"A novel COVID-19 model reveals unexpected consequences of social distancing strategies"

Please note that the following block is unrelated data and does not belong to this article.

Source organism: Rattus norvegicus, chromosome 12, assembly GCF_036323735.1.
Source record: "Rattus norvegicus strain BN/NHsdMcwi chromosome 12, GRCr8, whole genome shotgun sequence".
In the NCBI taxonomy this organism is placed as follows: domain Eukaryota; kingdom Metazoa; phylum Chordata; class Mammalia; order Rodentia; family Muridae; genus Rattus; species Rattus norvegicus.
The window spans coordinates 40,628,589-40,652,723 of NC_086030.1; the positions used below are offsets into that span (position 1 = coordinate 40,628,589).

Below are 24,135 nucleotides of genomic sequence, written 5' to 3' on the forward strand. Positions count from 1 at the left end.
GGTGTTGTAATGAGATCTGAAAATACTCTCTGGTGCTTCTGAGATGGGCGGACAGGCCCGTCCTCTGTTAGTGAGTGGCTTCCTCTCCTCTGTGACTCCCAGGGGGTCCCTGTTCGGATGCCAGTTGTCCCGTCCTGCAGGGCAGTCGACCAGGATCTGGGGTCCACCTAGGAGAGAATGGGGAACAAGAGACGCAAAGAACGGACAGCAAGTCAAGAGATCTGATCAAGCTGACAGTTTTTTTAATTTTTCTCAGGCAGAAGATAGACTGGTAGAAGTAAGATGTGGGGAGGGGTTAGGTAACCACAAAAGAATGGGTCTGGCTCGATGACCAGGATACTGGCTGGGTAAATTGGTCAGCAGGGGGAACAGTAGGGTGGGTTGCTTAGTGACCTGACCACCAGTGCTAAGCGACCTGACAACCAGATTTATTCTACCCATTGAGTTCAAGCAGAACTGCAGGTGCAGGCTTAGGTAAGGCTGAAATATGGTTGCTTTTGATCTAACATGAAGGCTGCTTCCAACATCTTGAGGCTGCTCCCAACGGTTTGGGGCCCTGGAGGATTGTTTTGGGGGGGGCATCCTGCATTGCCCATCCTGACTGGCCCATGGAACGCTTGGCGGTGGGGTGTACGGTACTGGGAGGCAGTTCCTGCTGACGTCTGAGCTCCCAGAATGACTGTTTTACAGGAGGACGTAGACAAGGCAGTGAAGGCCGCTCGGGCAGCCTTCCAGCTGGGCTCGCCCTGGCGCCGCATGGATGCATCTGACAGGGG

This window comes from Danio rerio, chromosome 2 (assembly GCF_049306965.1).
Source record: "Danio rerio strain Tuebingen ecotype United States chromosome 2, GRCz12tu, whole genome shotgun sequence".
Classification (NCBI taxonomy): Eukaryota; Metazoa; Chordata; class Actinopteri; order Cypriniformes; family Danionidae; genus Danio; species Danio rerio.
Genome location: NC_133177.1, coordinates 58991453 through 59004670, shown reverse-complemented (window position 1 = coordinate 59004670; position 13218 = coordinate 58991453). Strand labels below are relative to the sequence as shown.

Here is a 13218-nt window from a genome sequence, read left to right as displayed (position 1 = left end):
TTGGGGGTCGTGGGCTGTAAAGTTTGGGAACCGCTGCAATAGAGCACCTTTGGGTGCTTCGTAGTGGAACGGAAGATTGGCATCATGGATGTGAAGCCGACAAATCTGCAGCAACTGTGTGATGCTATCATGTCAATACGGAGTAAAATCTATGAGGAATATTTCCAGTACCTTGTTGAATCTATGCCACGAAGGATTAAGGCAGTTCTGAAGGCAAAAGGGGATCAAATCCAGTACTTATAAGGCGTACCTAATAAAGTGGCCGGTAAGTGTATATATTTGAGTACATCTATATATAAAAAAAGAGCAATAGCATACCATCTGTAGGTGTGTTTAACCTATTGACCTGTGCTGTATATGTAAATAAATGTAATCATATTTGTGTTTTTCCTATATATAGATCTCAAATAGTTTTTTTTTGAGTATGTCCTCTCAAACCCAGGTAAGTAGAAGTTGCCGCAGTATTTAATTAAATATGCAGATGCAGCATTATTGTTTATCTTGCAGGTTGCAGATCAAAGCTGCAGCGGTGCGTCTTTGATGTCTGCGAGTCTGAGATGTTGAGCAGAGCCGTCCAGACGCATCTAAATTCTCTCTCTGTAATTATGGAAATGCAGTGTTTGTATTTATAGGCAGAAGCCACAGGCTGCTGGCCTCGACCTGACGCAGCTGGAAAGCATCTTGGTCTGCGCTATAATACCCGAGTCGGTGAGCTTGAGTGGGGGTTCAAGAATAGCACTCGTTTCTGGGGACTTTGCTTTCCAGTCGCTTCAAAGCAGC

Early 2020 saw the onset of the COVID-19 pandemic. As of July 14, 2020, there have been over 13 million confirmed cases worldwide, which have caused over 570K fatalities; in reality, the numbers are almost certainly much higher. As a vaccine has yet to be developed, social distancing as a form of a Nonpharmaceutical Intervention (NPI) has been enacted in many countries as a means of reducing the spread of the virus. Understanding the effects of social distancing to hopefully “flatten the curve” is fundamentally important in the design of reopening policies. In this work, we introduce a framework which explicitly models socially distanced populations via separate compartments: distancing regulations are modeled by flow rates between the distanced and non-distanced populations, and the overall reduction in transmissions due to distancing is also incorporated. In this way, both the response to distancing guidelines and their stringency can be explicitly modeled, and thus the control problem can be thought of as having two inputs from a policy-design perspective. We note that many authors have studied the control problem via reduction in transmission rate, whereas flow rate control has not been sufficiently analyzed; the latter is a focus of the current work. We compute the basic reproduction number R0, which characterizes the initial outbreak of the infection, and demonstrate that at sufficiently early stages of the pandemic when there is little immunity in the population, a quick implementation of social distancing is required in order for R0<1. We also find that R0 is sensitive to the fraction of infected individuals who become symptomatic (currently highly uncertain), illustrating the importance of obtaining a confident measurement of this value before quantitative model predictions can be trusted. Similarly, as it is currently unknown how infective asymptomatic carriers are, we investigate the dependence of R0 on distancing regulations (both flow rate and transmission reduction) as a function of the asymptomatic infection rate. Dynamic simulations of time-varying distancing guidelines also provide surprising results. We discover a critical implementation delay in issuing separation mandates. That is, there is a nontrivial but tight “window of opportunity” for commencing social distancing in order to meet the capacity of healthcare resources. Different relaxation strategies are also simulated. Periodic relaxation policies suggest a schedule which may significantly inhibit peak infective load, but that this schedule is very sensitive to parameter values and the schedule’s frequency. Furthermore, we consider the impact of steadily reducing social distancing measures over time. We find that a too-sudden reopening of society may negate the progress achieved under initial distancing guidelines (which is unfortunately playing out in real-time in the U.S.), but the negative effects can be mitigated if the relaxation strategy is carefully designed.